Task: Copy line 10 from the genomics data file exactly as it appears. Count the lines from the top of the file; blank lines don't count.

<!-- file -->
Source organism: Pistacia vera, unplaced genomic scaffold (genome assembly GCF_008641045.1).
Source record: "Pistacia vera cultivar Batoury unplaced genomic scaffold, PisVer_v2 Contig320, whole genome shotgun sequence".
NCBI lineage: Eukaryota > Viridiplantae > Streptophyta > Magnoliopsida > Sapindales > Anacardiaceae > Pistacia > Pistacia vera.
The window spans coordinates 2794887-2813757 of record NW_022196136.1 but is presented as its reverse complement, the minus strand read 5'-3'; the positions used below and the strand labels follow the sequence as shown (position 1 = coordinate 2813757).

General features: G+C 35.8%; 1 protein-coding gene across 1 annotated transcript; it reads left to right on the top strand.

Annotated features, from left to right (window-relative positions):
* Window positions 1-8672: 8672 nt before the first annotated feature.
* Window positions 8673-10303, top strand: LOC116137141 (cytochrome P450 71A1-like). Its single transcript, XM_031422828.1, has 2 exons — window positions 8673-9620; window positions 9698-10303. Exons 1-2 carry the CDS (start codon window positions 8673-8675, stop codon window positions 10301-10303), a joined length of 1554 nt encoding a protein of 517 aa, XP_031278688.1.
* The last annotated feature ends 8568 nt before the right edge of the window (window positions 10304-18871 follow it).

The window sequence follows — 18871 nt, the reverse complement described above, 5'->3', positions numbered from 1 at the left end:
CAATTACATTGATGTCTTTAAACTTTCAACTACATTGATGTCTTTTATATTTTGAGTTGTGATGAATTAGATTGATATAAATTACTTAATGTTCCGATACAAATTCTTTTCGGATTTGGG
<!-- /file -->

The window sequence follows — 18871 nt, the reverse complement described above, 5'->3', positions numbered from 1 at the left end: